Harvard Takes the Less-Traveled, Error-Riddled Road
Last year, Harvard University Press published the personal notebooks of Robert Frost. The 809-page compendium has been generally well received. The guy who edited it, after all, Robert Faggen, spent five years on the project. But maybe he should have spent six.
Comes word today that the book contains “hundreds, if not thousands” of errors. James Sitar, who just completed his PhD at Boston University, says Faggen did a poor job transcribing Frost. Granted, Frost’s notebooks were often illegible scrawls, but Sitar isn’t the only one with a red pen. William Logan, an English professor at the University of Florida, writes in a soon-to-be-released essay:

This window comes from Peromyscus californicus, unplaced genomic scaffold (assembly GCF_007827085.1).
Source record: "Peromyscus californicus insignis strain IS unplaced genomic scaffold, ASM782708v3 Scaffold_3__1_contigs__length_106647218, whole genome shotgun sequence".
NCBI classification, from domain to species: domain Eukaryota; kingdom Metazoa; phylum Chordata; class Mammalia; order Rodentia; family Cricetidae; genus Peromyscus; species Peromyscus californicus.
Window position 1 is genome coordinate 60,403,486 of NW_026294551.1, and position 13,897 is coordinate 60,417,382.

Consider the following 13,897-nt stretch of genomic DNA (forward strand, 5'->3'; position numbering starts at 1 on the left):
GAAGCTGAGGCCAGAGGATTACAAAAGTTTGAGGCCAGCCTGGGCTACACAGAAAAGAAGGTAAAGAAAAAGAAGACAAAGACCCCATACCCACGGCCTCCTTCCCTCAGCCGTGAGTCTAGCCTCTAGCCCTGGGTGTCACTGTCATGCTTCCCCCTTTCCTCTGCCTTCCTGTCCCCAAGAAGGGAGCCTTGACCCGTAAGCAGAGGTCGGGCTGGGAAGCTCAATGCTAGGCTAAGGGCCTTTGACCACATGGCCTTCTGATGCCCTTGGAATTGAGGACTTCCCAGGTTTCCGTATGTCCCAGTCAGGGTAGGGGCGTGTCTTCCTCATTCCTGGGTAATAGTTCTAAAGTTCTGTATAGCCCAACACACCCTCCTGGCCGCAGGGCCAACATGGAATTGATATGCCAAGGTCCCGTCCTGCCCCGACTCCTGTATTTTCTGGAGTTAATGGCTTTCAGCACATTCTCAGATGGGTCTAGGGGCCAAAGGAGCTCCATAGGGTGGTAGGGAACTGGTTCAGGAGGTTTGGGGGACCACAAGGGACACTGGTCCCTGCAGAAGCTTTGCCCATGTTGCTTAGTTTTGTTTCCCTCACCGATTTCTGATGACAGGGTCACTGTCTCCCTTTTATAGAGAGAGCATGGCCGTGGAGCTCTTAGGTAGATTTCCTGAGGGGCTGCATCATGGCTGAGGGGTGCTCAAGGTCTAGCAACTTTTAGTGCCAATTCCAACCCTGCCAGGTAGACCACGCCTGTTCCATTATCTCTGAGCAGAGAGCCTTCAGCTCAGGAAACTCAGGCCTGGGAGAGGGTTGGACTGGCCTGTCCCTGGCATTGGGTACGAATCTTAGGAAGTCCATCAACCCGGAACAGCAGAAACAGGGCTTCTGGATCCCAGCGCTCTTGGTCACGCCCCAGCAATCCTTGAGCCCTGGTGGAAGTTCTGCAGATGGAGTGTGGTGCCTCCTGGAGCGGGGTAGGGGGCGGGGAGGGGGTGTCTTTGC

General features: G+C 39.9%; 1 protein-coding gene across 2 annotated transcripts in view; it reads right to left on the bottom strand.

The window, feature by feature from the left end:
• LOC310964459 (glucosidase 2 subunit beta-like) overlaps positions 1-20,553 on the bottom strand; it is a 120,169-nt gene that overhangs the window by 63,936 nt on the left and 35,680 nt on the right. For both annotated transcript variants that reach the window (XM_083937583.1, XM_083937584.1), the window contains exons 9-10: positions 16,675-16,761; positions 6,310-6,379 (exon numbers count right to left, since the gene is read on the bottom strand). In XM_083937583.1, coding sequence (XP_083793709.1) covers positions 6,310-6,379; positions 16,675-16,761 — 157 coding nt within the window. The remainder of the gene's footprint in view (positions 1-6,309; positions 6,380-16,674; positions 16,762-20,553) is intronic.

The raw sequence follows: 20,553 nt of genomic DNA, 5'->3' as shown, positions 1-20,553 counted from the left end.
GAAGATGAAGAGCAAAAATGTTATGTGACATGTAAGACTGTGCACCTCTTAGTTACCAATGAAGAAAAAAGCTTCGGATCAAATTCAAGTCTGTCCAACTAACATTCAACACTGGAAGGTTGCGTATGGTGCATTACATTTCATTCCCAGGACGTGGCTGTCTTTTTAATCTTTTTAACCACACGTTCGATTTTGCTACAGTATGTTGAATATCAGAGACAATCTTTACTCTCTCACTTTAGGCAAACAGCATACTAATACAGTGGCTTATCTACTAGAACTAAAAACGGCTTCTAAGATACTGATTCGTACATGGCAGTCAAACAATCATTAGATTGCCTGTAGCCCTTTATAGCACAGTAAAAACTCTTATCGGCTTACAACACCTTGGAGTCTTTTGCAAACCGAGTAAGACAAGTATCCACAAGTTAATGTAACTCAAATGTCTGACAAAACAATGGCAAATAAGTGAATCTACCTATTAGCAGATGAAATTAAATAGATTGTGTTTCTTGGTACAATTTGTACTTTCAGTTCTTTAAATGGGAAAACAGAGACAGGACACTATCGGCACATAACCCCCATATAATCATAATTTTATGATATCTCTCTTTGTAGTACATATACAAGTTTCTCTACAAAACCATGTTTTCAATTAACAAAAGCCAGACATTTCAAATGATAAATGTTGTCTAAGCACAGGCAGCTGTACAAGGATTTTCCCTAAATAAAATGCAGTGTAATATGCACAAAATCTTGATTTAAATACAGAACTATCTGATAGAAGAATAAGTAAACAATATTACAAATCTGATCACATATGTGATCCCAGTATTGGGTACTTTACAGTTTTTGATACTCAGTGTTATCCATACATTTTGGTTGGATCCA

Obliged though readers must be for this unknown Frost, the transcription is a scandal.
Harvard isn’t backing down; a spokeswoman says the school stands behind the book. One thing probably worth noting in all this, though: Frost never wanted his notebooks published. Maybe for good reason.